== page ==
C06LAF estimates values of the inverse Laplace transform of a given function using a Fourier series approximation. Real and imaginary parts of the function, and a bound on the exponential order of the inverse, are required.
Given a function defined for complex values of , C06LAF estimates values of its inverse Laplace transform by Crump's method (see Crump (1976)). (For a definition of the Laplace transform and its inverse, see the C06 Chapter Introduction.)
Crump's method applies the epsilon algorithm (see Wynn (1956)) to the summation in Durbin's Fourier series approximation (see Durbin (1974))
for , by choosing such that a prescribed relative error should be achieved. The method is modified slightly if so that an estimate of can be obtained when it has a finite value. is calculated as , where . You specify and , an upper bound on the exponential order of the inverse function . has two alternative interpretations:
is the smallest number such that
for large ,
is the real part of the singularity of with largest real part.
The method depends critically on the value of . See Section 9 for further details. The routine calculates at least two different values of the parameter , such that , in an attempt to achieve the requested relative error and provide error estimates. The values of
, for , must be supplied in monotonically increasing order. The routine calculates the values of the inverse function in decreasing order of .
Crump K S (1976) Numerical inversion of Laplace transforms using a Fourier series approximation J. Assoc. Comput. Mach.23 89–96
Durbin F (1974) Numerical inversion of Laplace transforms: An efficient improvement to Dubner and Abate's method Comput. J.17 371–376
Wynn P (1956) On a device for computing the transformation Math. Tables Aids Comput.10 91–96
1: – SUBROUTINE, supplied by the user.External Procedure
FUN must evaluate the real and imaginary parts of the function for a given value of .
On entry: the real and imaginary parts of the argument .
3: – REAL (KIND=nag_wp)Output
4: – REAL (KIND=nag_wp)Output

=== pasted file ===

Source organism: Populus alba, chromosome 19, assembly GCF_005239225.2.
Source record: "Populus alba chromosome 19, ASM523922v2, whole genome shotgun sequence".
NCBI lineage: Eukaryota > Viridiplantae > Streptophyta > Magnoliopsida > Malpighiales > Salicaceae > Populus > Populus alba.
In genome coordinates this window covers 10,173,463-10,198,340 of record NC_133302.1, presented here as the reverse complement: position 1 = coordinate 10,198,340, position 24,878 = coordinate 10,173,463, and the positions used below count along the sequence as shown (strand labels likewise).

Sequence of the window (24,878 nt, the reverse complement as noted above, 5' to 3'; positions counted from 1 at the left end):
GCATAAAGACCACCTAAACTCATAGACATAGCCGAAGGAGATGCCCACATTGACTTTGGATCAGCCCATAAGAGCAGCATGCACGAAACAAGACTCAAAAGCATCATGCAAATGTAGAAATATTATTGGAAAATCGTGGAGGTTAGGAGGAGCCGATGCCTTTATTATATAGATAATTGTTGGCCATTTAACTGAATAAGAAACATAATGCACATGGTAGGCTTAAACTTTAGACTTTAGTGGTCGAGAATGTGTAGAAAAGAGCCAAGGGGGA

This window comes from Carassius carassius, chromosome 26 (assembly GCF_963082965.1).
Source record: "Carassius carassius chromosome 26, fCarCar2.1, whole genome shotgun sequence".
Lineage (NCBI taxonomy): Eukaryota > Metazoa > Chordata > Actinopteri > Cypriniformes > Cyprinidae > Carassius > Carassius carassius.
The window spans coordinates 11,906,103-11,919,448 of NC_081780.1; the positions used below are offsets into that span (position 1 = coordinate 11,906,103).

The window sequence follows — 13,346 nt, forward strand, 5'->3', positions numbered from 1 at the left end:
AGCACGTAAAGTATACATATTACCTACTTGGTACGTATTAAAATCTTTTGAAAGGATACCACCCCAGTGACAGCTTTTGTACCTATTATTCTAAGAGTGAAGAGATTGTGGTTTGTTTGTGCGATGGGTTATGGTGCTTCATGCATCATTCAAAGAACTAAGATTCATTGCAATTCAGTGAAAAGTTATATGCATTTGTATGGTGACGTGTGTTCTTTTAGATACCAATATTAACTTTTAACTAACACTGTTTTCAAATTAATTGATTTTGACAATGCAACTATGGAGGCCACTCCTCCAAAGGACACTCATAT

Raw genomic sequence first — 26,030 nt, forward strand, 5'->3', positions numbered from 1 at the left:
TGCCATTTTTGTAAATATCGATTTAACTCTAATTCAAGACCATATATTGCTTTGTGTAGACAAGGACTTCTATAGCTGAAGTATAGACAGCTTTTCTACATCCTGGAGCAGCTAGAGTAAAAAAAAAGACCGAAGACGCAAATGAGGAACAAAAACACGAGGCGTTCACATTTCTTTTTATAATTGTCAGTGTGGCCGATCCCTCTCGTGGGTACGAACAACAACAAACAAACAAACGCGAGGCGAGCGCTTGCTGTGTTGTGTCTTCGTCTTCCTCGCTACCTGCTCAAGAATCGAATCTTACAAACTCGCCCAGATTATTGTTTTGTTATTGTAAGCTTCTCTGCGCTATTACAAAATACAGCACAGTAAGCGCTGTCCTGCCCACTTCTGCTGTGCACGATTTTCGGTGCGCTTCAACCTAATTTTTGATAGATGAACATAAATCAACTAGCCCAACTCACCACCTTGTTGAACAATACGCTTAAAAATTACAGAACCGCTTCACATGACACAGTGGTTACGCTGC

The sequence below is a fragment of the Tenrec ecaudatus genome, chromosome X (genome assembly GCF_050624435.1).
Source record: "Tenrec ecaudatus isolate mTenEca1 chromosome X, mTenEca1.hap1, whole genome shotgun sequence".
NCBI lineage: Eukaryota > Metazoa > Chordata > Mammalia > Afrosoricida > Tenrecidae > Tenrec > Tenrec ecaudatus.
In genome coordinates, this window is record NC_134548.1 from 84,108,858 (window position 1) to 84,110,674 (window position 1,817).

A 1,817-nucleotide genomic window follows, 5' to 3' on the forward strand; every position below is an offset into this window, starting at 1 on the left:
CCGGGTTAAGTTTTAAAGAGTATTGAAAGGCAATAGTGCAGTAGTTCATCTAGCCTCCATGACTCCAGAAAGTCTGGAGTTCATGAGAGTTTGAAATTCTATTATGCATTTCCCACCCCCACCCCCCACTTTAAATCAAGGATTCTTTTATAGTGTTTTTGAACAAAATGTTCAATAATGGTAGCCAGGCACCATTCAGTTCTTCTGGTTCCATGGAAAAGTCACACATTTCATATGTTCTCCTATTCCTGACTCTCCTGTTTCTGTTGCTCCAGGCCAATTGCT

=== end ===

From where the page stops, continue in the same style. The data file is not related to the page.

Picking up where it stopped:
On exit: the real and imaginary parts of the value .
FUN must either be a module subprogram USEd by, or declared as EXTERNAL in, the (sub)program from which C06LAF is called. Parameters denoted as Input must not be changed by this procedure.
2: – INTEGERInput
On entry: , the number of points at which the value of the inverse Laplace transform is required.
3: – REAL (KIND=nag_wp) arrayInput
On entry: each must specify a point at which the inverse Laplace transform is required , for .
4: – REAL (KIND=nag_wp) arrayOutput
On exit: an estimate of the value of the inverse Laplace transform at
, for .
5: – REAL (KIND=nag_wp) arrayOutput
On exit: an estimate of the error in . This is usually an estimate of relative error but, if , estimates the absolute error. is unreliable when is small but slightly greater than RELERR.
6: – REAL (KIND=nag_wp)Input
On entry: the required relative error in the values of the inverse Laplace transform. If the absolute value of the inverse is less than RELERR, then absolute accuracy is used instead. RELERR must be in the range . If RELERR is set too small or to , then the routine uses a value sufficiently larger than machine precision.
7: – REAL (KIND=nag_wp)Input
On entry: , an upper bound for (see Section 3). Usually, should be specified equal to, or slightly larger than, the value of . If then the prescribed accuracy may not be achieved or completely incorrect results may be obtained. If is too large C06LAF will be inefficient and convergence may not be achieved.
Note: it is as important to specify correctly as it is to specify the correct function for inversion.